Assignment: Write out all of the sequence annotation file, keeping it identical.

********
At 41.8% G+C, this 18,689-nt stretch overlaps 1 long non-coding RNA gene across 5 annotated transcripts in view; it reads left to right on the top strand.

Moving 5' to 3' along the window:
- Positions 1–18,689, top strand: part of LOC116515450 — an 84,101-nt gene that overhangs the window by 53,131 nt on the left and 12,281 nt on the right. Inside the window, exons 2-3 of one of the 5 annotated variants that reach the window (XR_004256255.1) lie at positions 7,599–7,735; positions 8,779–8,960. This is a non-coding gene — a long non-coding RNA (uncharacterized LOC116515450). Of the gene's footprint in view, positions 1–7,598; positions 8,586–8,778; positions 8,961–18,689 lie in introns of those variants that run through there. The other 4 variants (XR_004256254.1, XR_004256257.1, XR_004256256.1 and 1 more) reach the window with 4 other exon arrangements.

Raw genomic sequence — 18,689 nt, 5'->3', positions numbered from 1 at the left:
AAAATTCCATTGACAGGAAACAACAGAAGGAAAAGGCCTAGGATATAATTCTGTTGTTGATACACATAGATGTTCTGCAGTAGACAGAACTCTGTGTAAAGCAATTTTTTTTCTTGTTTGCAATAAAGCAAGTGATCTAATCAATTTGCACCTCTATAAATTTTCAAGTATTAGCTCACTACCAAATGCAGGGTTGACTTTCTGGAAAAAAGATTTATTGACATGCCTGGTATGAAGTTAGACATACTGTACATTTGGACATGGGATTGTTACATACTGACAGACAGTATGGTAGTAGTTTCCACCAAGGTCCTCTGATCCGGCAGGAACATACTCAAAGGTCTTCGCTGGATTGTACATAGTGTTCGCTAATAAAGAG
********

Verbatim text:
At 41.8% G+C, this 18,689-nt stretch overlaps 1 long non-coding RNA gene across 5 annotated transcripts in view; it reads left to right on the top strand.

Moving 5' to 3' along the window:
- Positions 1–18,689, top strand: part of LOC116515450 — an 84,101-nt gene that overhangs the window by 53,131 nt on the left and 12,281 nt on the right. Inside the window, exons 2-3 of one of the 5 annotated variants that reach the window (XR_004256255.1) lie at positions 7,599–7,735; positions 8,779–8,960. This is a non-coding gene — a long non-coding RNA (uncharacterized LOC116515450). Of the gene's footprint in view, positions 1–7,598; positions 8,586–8,778; positions 8,961–18,689 lie in introns of those variants that run through there. The other 4 variants (XR_004256254.1, XR_004256257.1, XR_004256256.1 and 1 more) reach the window with 4 other exon arrangements.

Raw genomic sequence — 18,689 nt, 5'->3', positions numbered from 1 at the left:
AAAATTCCATTGACAGGAAACAACAGAAGGAAAAGGCCTAGGATATAATTCTGTTGTTGATACACATAGATGTTCTGCAGTAGACAGAACTCTGTGTAAAGCAATTTTTTTTCTTGTTTGCAATAAAGCAAGTGATCTAATCAATTTGCACCTCTATAAATTTTCAAGTATTAGCTCACTACCAAATGCAGGGTTGACTTTCTGGAAAAAAGATTTATTGACATGCCTGGTATGAAGTTAGACATACTGTACATTTGGACATGGGATTGTTACATACTGACAGACAGTATGGTAGTAGTTTCCACCAAGGTCCTCTGATCCGGCAGGAACATACTCAAAGGTCTTCGCTGGATTGTACATAGTGTTCGCTAATAAAGAG